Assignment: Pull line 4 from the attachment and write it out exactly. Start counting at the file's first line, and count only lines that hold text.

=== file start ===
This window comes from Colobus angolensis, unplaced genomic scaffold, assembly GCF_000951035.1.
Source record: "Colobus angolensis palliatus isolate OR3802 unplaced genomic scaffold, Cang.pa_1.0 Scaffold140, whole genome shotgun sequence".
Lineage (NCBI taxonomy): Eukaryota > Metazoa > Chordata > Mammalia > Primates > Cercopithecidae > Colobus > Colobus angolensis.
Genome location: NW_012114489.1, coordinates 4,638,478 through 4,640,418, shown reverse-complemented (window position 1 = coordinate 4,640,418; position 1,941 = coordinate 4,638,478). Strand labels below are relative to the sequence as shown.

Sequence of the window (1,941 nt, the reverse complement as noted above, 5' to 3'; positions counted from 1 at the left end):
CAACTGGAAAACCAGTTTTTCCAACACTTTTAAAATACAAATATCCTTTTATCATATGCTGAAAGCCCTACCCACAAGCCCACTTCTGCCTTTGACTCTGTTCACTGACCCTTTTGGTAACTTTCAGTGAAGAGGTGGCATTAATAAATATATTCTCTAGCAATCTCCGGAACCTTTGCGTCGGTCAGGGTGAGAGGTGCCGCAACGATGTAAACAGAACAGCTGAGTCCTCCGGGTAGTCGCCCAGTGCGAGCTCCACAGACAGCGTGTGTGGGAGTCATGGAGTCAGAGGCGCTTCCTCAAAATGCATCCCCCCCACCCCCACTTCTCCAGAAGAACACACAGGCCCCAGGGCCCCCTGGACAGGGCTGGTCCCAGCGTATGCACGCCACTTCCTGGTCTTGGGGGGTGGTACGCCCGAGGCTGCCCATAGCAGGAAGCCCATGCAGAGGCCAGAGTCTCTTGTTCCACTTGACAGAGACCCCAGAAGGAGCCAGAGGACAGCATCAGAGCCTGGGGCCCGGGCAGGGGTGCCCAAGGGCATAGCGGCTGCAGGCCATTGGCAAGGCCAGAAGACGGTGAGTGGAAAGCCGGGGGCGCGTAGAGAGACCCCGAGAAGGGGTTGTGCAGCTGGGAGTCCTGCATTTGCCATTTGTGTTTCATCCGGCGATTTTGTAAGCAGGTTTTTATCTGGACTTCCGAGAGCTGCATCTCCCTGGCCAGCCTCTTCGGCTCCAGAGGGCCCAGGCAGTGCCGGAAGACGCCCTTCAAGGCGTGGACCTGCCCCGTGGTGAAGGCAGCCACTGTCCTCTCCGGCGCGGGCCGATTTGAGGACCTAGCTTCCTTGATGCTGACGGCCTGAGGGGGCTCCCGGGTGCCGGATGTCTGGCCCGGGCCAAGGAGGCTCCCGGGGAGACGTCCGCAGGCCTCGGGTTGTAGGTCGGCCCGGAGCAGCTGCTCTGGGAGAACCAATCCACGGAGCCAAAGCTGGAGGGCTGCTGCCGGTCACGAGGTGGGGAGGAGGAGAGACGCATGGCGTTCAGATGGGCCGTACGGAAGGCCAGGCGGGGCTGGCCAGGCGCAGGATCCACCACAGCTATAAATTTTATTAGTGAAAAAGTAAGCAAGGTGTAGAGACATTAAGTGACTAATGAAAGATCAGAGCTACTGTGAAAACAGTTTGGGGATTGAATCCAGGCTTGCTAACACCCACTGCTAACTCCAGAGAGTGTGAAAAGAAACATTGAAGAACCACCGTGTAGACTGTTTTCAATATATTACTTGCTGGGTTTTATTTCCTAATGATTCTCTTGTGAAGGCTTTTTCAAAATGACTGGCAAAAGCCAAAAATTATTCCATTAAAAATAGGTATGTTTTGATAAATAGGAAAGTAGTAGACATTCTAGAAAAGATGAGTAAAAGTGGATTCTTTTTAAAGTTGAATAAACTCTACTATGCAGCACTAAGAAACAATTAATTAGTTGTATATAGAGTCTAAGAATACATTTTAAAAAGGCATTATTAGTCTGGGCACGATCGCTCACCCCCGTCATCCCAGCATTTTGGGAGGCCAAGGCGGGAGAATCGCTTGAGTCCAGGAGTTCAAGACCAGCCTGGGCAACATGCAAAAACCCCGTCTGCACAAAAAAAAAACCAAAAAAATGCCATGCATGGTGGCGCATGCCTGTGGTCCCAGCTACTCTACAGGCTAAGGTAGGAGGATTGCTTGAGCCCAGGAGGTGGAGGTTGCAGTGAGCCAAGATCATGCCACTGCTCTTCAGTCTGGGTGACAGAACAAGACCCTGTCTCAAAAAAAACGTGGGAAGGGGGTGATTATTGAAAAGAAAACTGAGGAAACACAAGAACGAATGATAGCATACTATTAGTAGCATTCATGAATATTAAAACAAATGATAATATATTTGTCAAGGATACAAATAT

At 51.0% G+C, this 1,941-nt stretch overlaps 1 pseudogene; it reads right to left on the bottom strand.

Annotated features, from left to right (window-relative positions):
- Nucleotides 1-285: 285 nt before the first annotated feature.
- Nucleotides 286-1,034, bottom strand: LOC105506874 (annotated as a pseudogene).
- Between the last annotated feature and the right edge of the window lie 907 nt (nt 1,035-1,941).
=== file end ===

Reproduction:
Genome location: NW_012114489.1, coordinates 4,638,478 through 4,640,418, shown reverse-complemented (window position 1 = coordinate 4,640,418; position 1,941 = coordinate 4,638,478). Strand labels below are relative to the sequence as shown.